That God is able, by an act of his power, to make those willing to be saved, whom he has given to Christ. In illustrating this subject, I shall endeavor to make it appear,

I. That God has given a certain number of mankind to Christ.

II. That they are naturally unwilling to be saved. And yet,

III. That God is able, by an act of his power, to make them willing.

I. I am to make it appear, that God has given a certain number of mankind to Christ.

The evangelical Prophet, speaking of the suffering Savior, expressly declares, "It pleased the Lord to bruise him; he hath put him to grief: when thou shalt make his soul an offering for sin, he shall see his seed, he shall prolong his days, and the pleasure of the Lord shall prosper in his hand. He shall see of the travel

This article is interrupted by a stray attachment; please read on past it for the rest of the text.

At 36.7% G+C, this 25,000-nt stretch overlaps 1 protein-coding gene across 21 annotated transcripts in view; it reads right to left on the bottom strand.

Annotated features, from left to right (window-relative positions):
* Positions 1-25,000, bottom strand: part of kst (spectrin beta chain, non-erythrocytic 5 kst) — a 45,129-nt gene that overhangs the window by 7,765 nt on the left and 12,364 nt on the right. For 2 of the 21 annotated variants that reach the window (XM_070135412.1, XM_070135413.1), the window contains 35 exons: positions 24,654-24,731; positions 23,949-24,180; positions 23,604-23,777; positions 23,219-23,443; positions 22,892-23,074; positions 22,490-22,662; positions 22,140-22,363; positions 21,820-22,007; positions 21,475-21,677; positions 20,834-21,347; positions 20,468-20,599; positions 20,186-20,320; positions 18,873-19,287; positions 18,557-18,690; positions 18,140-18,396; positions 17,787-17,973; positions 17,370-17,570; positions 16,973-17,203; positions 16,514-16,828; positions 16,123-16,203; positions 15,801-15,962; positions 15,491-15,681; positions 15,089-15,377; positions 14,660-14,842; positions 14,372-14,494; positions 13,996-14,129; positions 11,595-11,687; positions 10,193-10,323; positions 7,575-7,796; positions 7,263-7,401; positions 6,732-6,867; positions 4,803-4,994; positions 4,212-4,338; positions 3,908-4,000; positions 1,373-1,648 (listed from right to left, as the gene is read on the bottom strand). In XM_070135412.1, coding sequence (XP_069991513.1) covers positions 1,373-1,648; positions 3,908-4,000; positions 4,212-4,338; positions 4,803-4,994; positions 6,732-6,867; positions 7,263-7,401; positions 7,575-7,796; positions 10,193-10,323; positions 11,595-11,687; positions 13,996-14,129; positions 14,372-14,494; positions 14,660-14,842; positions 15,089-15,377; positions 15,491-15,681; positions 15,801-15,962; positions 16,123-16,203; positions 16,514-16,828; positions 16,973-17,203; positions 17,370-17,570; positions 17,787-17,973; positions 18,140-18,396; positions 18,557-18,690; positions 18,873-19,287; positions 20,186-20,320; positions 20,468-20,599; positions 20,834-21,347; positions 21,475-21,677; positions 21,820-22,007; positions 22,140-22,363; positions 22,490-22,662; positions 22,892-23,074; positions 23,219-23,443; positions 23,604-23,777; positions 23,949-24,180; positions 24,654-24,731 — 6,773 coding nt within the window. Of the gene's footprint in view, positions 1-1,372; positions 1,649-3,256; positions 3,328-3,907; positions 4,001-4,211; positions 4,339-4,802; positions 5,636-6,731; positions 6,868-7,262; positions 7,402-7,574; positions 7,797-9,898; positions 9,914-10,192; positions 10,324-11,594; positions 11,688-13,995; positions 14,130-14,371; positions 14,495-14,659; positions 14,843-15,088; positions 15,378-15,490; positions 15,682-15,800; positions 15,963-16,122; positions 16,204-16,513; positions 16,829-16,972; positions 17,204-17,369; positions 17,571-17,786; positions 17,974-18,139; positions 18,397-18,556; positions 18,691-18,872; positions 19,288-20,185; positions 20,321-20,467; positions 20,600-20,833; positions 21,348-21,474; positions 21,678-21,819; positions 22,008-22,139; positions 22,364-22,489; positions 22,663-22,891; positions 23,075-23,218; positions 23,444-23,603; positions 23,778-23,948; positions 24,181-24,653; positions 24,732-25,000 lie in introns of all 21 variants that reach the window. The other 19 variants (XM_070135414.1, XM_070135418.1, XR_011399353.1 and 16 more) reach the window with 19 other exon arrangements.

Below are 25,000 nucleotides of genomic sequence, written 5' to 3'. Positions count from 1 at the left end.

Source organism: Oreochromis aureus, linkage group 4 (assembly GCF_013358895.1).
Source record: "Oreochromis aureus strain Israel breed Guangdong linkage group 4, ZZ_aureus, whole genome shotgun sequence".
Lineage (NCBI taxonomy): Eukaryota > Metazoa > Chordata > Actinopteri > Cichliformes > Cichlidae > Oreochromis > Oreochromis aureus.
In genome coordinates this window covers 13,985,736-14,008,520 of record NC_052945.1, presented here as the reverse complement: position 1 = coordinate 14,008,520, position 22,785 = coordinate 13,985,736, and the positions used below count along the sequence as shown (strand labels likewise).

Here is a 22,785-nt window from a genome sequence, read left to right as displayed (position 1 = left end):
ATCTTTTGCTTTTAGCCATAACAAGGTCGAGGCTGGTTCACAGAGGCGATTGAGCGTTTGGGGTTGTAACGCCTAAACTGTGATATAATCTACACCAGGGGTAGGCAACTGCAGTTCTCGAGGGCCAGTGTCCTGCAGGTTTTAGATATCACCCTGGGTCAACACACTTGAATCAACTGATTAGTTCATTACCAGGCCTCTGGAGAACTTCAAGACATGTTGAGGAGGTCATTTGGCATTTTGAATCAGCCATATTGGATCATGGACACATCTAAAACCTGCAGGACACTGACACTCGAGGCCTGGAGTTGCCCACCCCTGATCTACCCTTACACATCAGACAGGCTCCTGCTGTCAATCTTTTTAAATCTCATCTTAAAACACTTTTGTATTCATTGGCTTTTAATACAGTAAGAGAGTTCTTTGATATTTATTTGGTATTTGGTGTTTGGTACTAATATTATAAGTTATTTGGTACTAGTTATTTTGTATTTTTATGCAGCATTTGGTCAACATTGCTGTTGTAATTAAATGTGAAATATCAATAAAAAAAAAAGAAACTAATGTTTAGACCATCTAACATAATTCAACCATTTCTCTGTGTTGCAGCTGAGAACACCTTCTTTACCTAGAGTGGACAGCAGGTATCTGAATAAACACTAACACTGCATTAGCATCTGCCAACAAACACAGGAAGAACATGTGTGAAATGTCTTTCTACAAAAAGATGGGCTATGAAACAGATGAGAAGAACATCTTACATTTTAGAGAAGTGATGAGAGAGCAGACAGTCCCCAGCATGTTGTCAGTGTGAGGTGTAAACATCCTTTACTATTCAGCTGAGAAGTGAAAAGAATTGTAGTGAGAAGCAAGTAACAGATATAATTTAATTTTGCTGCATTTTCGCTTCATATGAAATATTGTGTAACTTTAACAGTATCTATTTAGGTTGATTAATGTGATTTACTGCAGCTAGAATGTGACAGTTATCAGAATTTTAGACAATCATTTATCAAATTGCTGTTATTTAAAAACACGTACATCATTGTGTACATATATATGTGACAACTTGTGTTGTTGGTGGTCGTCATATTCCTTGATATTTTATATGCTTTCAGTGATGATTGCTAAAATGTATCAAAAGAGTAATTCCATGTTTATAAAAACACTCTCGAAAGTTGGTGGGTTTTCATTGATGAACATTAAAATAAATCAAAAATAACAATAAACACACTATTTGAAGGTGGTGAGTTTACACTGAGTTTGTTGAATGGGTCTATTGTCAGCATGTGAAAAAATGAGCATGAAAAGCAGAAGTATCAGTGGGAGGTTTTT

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of his soul, and shall be satisfied." Agreeably to this and to other similar promises, Christ himself declares in the tenth of John, "My sheep hear my voice, and I know them, and they follow me: And I give unto them eternal life; and they shall never perish, neither shall any man pluck them out of my hand. My Father, which gave them me, is greater than all; and no man is able to pluck them out of my Father's hand." For these, in distinction from others, Christ prays in particular, just before his death. "And now, O Father, glorify thou me with thine own self, with the glory which I had with thee before the world was. I have manifested thy name unto the men whom thou gavest me out of the world; thine they were, and thou gavest them me. I pray for them; I pray not for the world, but for them which thou hast given me. Father, I will that they also whom thou hast given me be with me where I am." This portion of mankind the Apostle Paul often mentions, under various appellations. He calls them the fulness of Christ, the body of Christ, and the members of Christ. He represents them as originally predestinated to perfect holiness and future glory. "We know, says he, that all things work together for good to them that love God, to them who are the called according to his purpose. For whom he did foreknow, he also did predestinate to be conformed to the image of his Son, that he might be the first-born among many brethren, Moreover, whom he did predestinate, them he also